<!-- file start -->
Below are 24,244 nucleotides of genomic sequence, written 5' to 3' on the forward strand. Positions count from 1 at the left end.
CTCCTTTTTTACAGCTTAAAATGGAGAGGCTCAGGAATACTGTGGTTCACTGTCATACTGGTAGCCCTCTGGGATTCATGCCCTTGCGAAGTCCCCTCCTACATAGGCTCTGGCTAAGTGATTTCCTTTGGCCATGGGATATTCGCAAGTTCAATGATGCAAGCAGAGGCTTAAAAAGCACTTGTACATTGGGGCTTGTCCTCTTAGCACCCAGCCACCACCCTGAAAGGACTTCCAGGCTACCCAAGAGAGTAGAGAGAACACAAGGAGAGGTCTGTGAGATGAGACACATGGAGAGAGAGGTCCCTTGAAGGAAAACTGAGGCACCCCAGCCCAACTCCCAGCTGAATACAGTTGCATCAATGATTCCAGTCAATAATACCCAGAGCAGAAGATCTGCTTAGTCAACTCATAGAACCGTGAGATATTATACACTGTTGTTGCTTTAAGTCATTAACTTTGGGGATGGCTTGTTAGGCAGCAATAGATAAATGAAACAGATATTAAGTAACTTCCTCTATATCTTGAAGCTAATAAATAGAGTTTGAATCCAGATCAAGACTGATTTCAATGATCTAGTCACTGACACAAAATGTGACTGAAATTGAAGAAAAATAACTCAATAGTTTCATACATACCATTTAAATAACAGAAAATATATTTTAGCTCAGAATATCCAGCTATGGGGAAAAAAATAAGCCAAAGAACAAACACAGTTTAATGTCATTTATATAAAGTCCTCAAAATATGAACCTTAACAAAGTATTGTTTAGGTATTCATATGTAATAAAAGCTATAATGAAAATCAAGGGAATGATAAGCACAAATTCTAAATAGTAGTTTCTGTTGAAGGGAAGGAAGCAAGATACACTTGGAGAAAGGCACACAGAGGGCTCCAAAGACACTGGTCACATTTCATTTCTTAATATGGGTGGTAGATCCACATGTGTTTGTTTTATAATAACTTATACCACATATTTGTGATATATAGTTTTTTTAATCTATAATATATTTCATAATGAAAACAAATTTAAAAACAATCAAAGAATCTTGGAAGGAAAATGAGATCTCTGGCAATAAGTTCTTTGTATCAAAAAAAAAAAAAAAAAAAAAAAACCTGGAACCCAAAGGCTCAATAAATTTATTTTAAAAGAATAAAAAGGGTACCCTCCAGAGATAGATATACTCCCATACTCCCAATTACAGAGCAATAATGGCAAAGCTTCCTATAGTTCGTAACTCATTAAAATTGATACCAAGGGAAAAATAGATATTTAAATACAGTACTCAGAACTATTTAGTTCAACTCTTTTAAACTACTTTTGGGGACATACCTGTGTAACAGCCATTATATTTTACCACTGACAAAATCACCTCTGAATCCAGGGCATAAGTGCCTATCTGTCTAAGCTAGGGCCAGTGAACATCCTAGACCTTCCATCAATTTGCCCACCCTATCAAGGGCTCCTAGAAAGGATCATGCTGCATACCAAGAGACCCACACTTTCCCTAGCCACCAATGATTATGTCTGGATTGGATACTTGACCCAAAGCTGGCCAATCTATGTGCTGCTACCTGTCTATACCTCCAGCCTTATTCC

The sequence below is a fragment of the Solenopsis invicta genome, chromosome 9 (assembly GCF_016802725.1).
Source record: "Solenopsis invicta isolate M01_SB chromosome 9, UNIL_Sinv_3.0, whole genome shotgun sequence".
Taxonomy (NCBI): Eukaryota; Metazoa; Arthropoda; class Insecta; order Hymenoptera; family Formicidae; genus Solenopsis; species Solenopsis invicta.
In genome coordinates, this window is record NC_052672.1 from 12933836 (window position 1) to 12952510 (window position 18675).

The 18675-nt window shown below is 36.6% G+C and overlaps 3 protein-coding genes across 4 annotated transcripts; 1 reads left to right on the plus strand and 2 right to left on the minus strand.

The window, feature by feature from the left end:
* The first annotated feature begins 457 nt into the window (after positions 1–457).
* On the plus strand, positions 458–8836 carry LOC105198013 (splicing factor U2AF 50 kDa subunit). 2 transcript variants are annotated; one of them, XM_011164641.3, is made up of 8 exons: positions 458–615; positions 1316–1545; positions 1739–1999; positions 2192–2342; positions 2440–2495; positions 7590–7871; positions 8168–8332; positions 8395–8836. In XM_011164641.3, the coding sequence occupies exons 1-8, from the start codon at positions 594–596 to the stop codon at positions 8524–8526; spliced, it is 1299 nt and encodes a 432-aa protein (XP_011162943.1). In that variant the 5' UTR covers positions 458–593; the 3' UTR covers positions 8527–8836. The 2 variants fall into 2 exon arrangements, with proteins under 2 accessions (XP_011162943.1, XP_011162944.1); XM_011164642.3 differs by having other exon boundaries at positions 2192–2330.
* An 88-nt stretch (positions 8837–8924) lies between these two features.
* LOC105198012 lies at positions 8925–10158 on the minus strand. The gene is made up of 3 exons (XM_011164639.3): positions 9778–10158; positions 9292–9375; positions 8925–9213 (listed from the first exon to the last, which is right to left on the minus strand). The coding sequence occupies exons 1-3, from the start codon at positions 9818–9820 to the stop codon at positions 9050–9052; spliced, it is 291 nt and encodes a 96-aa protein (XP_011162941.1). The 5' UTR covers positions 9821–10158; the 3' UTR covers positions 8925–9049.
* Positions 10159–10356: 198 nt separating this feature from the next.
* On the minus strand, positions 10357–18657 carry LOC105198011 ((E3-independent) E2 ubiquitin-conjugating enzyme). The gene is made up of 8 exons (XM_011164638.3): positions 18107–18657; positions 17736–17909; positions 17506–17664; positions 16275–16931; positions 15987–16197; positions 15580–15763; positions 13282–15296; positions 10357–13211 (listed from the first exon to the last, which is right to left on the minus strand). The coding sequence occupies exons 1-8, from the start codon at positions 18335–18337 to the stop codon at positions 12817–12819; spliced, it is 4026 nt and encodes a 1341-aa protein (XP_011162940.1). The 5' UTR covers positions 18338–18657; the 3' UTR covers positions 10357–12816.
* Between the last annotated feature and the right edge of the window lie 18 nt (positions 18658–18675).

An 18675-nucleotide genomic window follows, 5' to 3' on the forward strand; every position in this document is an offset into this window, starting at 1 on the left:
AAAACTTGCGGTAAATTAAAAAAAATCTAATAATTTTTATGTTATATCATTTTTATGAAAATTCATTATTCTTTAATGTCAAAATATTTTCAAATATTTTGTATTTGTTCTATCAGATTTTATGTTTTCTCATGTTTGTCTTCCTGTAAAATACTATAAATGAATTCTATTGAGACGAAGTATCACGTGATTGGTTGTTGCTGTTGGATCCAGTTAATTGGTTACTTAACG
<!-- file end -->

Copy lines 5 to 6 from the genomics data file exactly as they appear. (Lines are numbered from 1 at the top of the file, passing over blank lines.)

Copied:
Taxonomy (NCBI): Eukaryota; Metazoa; Arthropoda; class Insecta; order Hymenoptera; family Formicidae; genus Solenopsis; species Solenopsis invicta.
In genome coordinates, this window is record NC_052672.1 from 12933836 (window position 1) to 12952510 (window position 18675).